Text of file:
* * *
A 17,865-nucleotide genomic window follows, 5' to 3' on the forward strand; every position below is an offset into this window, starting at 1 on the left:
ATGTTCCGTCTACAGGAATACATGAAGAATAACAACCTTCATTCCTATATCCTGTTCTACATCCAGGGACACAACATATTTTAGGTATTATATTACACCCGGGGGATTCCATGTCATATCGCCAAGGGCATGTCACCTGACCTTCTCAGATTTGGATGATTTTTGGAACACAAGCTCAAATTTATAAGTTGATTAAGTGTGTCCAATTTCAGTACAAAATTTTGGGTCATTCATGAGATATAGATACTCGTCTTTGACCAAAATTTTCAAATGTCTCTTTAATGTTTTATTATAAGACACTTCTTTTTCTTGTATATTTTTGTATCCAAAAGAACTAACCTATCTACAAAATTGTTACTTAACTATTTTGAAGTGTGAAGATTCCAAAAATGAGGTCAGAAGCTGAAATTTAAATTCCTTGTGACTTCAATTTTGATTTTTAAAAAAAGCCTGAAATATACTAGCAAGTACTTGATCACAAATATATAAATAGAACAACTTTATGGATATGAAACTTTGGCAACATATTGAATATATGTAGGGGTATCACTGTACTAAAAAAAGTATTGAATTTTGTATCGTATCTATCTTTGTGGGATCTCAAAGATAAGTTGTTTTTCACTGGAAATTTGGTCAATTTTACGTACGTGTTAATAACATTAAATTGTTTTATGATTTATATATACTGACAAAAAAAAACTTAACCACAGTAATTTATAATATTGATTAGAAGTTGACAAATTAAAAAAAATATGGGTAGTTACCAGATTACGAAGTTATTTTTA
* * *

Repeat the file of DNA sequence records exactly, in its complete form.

A 17,865-nucleotide genomic window follows, 5' to 3' on the forward strand; every position below is an offset into this window, starting at 1 on the left:
ATGTTCCGTCTACAGGAATACATGAAGAATAACAACCTTCATTCCTATATCCTGTTCTACATCCAGGGACACAACATATTTTAGGTATTATATTACACCCGGGGGATTCCATGTCATATCGCCAAGGGCATGTCACCTGACCTTCTCAGATTTGGATGATTTTTGGAACACAAGCTCAAATTTATAAGTTGATTAAGTGTGTCCAATTTCAGTACAAAATTTTGGGTCATTCATGAGATATAGATACTCGTCTTTGACCAAAATTTTCAAATGTCTCTTTAATGTTTTATTATAAGACACTTCTTTTTCTTGTATATTTTTGTATCCAAAAGAACTAACCTATCTACAAAATTGTTACTTAACTATTTTGAAGTGTGAAGATTCCAAAAATGAGGTCAGAAGCTGAAATTTAAATTCCTTGTGACTTCAATTTTGATTTTTAAAAAAAGCCTGAAATATACTAGCAAGTACTTGATCACAAATATATAAATAGAACAACTTTATGGATATGAAACTTTGGCAACATATTGAATATATGTAGGGGTATCACTGTACTAAAAAAAGTATTGAATTTTGTATCGTATCTATCTTTGTGGGATCTCAAAGATAAGTTGTTTTTCACTGGAAATTTGGTCAATTTTACGTACGTGTTAATAACATTAAATTGTTTTATGATTTATATATACTGACAAAAAAAAACTTAACCACAGTAATTTATAATATTGATTAGAAGTTGACAAATTAAAAAAAATATGGGTAGTTACCAGATTACGAAGTTATTTTTA